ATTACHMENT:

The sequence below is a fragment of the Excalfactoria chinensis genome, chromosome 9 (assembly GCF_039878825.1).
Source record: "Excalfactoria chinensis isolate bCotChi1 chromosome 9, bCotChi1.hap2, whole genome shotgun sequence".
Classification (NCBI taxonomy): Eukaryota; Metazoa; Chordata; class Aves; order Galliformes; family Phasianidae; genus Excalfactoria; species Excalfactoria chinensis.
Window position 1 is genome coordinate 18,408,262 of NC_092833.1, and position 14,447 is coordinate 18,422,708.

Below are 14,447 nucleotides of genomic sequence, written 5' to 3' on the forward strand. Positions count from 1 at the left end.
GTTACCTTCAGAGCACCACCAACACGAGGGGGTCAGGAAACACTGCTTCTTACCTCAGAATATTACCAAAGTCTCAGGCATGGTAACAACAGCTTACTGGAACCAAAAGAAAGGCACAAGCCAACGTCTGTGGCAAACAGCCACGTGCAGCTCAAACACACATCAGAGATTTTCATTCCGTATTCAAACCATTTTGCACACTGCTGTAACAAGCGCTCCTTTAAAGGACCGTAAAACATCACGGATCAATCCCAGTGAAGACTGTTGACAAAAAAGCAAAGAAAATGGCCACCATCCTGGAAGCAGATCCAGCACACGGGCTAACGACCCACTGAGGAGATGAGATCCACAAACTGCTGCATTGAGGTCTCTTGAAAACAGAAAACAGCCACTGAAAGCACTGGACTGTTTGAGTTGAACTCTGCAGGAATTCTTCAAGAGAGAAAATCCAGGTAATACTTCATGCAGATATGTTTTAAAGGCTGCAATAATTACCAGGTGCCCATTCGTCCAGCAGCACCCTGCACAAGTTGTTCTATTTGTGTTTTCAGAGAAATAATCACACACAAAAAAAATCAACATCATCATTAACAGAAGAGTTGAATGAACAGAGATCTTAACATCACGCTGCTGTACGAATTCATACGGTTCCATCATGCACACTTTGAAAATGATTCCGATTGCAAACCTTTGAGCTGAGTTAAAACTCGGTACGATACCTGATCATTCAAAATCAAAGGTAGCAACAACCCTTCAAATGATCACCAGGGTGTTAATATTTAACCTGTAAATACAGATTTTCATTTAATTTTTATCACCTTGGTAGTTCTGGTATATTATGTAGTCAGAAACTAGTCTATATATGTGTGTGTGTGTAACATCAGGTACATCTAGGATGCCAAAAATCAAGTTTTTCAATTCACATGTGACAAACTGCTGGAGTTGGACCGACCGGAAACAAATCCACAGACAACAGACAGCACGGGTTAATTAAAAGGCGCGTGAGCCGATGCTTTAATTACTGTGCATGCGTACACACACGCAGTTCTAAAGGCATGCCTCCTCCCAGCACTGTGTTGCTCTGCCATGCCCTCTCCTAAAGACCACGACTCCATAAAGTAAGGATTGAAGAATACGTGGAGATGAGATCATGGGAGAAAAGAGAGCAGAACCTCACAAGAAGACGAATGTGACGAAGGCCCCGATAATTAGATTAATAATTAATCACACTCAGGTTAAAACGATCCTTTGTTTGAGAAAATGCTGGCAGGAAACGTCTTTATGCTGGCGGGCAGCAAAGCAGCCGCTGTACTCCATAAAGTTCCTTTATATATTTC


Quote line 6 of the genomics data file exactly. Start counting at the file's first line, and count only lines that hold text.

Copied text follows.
GTTACCTTCAGAGCACCACCAACACGAGGGGGTCAGGAAACACTGCTTCTTACCTCAGAATATTACCAAAGTCTCAGGCATGGTAACAACAGCTTACTGGAACCAAAAGAAAGGCACAAGCCAACGTCTGTGGCAAACAGCCACGTGCAGCTCAAACACACATCAGAGATTTTCATTCCGTATTCAAACCATTTTGCACACTGCTGTAACAAGCGCTCCTTTAAAGGACCGTAAAACATCACGGATCAATCCCAGTGAAGACTGTTGACAAAAAAGCAAAGAAAATGGCCACCATCCTGGAAGCAGATCCAGCACACGGGCTAACGACCCACTGAGGAGATGAGATCCACAAACTGCTGCATTGAGGTCTCTTGAAAACAGAAAACAGCCACTGAAAGCACTGGACTGTTTGAGTTGAACTCTGCAGGAATTCTTCAAGAGAGAAAATCCAGGTAATACTTCATGCAGATATGTTTTAAAGGCTGCAATAATTACCAGGTGCCCATTCGTCCAGCAGCACCCTGCACAAGTTGTTCTATTTGTGTTTTCAGAGAAATAATCACACACAAAAAAAATCAACATCATCATTAACAGAAGAGTTGAATGAACAGAGATCTTAACATCACGCTGCTGTACGAATTCATACGGTTCCATCATGCACACTTTGAAAATGATTCCGATTGCAAACCTTTGAGCTGAGTTAAAACTCGGTACGATACCTGATCATTCAAAATCAAAGGTAGCAACAACCCTTCAAATGATCACCAGGGTGTTAATATTTAACCTGTAAATACAGATTTTCATTTAATTTTTATCACCTTGGTAGTTCTGGTATATTATGTAGTCAGAAACTAGTCTATATATGTGTGTGTGTGTAACATCAGGTACATCTAGGATGCCAAAAATCAAGTTTTTCAATTCACATGTGACAAACTGCTGGAGTTGGACCGACCGGAAACAAATCCACAGACAACAGACAGCACGGGTTAATTAAAAGGCGCGTGAGCCGATGCTTTAATTACTGTGCATGCGTACACACACGCAGTTCTAAAGGCATGCCTCCTCCCAGCACTGTGTTGCTCTGCCATGCCCTCTCCTAAAGACCACGACTCCATAAAGTAAGGATTGAAGAATACGTGGAGATGAGATCATGGGAGAAAAGAGAGCAGAACCTCACAAGAAGACGAATGTGACGAAGGCCCCGATAATTAGATTAATAATTAATCACACTCAGGTTAAAACGATCCTTTGTTTGAGAAAATGCTGGCAGGAAACGTCTTTATGCTGGCGGGCAGCAAAGCAGCCGCTGTACTCCATAAAGTTCCTTTATATATTTC